Ok here's what I am thinking. Seeing how the i7 7700k pairs up with the 8600k/8700k on some benchmarks I was thinking of upgrading to that. If I upgrade to the 7700k, I can use my current motherboard saving me the cost of having to purchase a new motherboard. Like you said before, I have to decide if the cost is worth it. This would be the least costly upgrade option and still give me somewhat of an fps boost. I also can use the money I saved on a motherboard to buy the nzxt kraken x62 so I can get a decent overclock on the cpu. I'm not sure how well my hyper 212x would do on an i7. What do you think?
Another question: what about frametimes? Forgot to mention that. Have you noticed your games playing smoother with hyperthreading on/off?
edit: I've hit my first cpu bottleneck. On the new hitman there is a huge crowd of people and my fps drops to the 50s even in 1080p. So I guess it is possible for an i5 to not be able to keep 60fps but just not often.
The Hyper 212 coolers are basic, entry level units. They are better than the stock coolers but they are bottom end for aftermarket. If you want better temps or a higher overclock, or a CPU with more cores, then you will absolutely want to upgrade to something better like the Cryorig H5 or R1, Noctua NH-U14S, Be Quiet Dark rock (many models), or something with better design. Also, your 212 is loud compared to other coolers and will be even louder on a CPU with more cores that is overclocked.
Yeah I was looking at the nzxt kraken x62. If I'm going to spend the money on another cooler, I want it to be significantly better than mine so I'm going with water cooling. I also like the design. I heard they fail quite often but just found out I get a 6 year warranty. So I guess I will be either swapping out my cpu and keeping my board for an i7 6700k or 7700k and buying the nzxt kraken x62 or just getting the cooler and keeping my 6600k until I really need to replace it. Still deciding but I will be making the upgrade sometime this month.
At least with a high end air cooler, you can use it through build after build after build, and there are no AIO coolers that can definitively show improved cooling performance over a good air cooler. The only real benefit, IMO, of an AIO cooler is aesthetics. Plus, if the air cooler fails out of warranty, you just buy a new fan. If the AIO fails, you buy a whole new cooler again. JMO.
It's a 280mm though. Also it has a 6 year warranty so I can just replace it for free if it breaks down. It seems like any of the more high performance air coolers are way too big and probably would get in the way of things or not fit.
Edit: I like the looks of the MSI Core Frozr L and it seems to outperform my hyper212x according to the tests done here:
Also doesn't seem too big either.
Well, everybody has to make their own choices and what works for one person might not be the best choice for the next guy. I use a Noctua NH-U14S on my firstname.lastname@example.orgGhz and it's neither loud nor is it in the way of anything. Uses only a single width heatsink and single fan and actually outperforms or comes very close to the performance of most of the big dual finstack heatsinks.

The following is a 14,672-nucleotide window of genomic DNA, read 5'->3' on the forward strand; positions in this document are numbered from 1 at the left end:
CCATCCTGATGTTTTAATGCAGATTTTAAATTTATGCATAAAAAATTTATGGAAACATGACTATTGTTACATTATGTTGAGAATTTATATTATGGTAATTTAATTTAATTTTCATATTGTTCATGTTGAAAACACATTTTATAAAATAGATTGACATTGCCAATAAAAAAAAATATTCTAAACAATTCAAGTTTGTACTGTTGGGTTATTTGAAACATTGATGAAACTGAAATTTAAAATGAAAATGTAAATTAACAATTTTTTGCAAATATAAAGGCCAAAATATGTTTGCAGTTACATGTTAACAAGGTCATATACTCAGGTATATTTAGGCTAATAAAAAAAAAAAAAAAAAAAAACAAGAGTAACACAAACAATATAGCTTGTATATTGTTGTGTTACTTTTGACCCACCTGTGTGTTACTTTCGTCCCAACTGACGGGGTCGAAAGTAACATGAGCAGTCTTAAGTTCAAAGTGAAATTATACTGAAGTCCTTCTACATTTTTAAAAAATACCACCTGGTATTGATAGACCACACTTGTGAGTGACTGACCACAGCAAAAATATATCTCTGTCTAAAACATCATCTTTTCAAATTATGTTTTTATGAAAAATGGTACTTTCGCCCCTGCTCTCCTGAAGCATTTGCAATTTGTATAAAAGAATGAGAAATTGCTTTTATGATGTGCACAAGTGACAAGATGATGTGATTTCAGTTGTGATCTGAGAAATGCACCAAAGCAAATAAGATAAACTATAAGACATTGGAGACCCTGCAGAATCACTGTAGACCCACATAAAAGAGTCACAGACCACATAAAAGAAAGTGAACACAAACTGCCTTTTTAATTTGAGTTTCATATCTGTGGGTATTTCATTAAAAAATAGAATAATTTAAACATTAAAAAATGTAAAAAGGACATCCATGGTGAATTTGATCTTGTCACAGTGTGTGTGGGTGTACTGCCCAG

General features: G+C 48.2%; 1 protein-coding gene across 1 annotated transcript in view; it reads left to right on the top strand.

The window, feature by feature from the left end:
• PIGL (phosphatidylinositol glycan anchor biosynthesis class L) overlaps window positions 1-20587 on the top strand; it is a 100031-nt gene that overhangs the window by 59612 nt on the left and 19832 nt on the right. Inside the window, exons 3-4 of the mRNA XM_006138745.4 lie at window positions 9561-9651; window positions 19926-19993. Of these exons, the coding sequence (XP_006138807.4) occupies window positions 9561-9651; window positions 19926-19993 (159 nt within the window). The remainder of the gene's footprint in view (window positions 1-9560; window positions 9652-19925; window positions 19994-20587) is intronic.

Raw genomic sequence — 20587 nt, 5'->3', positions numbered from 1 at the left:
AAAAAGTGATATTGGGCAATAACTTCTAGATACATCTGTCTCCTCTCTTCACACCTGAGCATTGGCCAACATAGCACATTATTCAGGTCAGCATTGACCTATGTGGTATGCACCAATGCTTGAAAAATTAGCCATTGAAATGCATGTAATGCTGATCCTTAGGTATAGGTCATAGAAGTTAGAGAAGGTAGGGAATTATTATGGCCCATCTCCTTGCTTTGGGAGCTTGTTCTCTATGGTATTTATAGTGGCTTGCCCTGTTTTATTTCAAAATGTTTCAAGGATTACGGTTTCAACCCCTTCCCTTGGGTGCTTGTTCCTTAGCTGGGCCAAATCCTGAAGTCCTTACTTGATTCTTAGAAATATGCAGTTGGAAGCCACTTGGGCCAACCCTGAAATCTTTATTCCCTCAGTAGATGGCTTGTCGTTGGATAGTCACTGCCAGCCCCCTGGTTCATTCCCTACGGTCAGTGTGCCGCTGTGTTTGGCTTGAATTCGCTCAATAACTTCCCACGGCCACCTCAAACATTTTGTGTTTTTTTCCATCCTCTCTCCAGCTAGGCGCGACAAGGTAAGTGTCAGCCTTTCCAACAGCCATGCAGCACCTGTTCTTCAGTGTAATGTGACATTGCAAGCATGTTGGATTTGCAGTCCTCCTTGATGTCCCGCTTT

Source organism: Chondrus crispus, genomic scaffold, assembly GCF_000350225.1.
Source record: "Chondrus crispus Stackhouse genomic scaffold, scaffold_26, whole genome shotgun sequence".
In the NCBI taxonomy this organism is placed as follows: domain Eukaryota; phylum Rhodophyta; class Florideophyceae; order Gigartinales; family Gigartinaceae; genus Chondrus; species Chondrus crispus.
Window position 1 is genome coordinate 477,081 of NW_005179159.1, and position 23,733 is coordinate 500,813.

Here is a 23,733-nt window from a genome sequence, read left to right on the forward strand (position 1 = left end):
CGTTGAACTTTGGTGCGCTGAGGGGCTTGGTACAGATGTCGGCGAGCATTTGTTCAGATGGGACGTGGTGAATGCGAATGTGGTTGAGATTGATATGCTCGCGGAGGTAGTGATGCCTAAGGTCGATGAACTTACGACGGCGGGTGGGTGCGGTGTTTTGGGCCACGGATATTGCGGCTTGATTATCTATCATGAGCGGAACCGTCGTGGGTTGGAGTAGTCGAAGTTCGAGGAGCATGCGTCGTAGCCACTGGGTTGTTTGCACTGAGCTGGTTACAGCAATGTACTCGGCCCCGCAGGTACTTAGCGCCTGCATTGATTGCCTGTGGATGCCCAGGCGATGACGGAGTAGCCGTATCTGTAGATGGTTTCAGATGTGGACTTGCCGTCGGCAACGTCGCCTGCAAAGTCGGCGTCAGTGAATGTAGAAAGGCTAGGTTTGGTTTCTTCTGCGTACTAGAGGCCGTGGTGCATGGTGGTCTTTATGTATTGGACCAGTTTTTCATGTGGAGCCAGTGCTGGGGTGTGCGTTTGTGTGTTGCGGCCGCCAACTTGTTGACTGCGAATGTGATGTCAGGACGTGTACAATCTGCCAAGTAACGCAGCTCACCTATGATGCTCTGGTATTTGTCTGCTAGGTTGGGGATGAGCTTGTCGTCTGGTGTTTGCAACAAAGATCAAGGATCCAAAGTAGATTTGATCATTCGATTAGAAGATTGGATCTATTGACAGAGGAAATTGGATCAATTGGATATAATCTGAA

The Noctua NH-U14S and NH-U12S are the highest performing single fin stack coolers you can get, bar none. And they take up minimal room compared to the big air coolers. But I fully understand if you want to go with a liquid cooler. I would never do so myself. I've seen too many instances where the cooler failed, both on member and fellow moderator systems, as well as what I've seen on other sites. When that happens, if the failure is not at the radiator, and even then, if the radiator is not a front mounted configuration, some if not all of the rest of the hardware is going to get damaged when water leaks on it. Seen it, it's proven to happen, there is no question that it happens. Only question is, does it happen to you.
Lots of people use them and never have an issue. Others are not so lucky. I follow the first rule of electronics which states that water should never be allowed anywhere near electronics. It has worked out well for me. LOL.
I've heard great things about the noctua but I can't get over how ugly the fan is. If I had a closed build (no window on my chassis), I would go for it no questions asked. The others seem to be too bulky which leads me to the msi. Fans aren't repulsive, has a okay design and still seems to perform better than my 212x at a low cost as well.
You don't have to use that fan. Noctua has them in black colors now with their Chromax lineup. You can easily sell any Noctua fan on ebay or Craigslist. Just buy the cooler and a Chromax fan, then sell the ugly brown fan.
That's a pretty nice looking rig (if that's yours). Yeah, the one thing I don't like about my current chassis (nzxt phantom 410) is that it doesn't have the full glass window. Once again, I'm in Taiwan so I wouldn't be using Craigslist or eBay but I get your point. Still trying to wrap my head around paying so much though for a air cooler (even if it is the best). I can get the msi core frozer l for less than half the price. Based on reviews, it sheds off around 13c compared to my current cooler. Of course my results may vary but that's pretty nice considering how cheap it is. I can get one for around roughly 45 us dollars where your cooler would cost me near 100.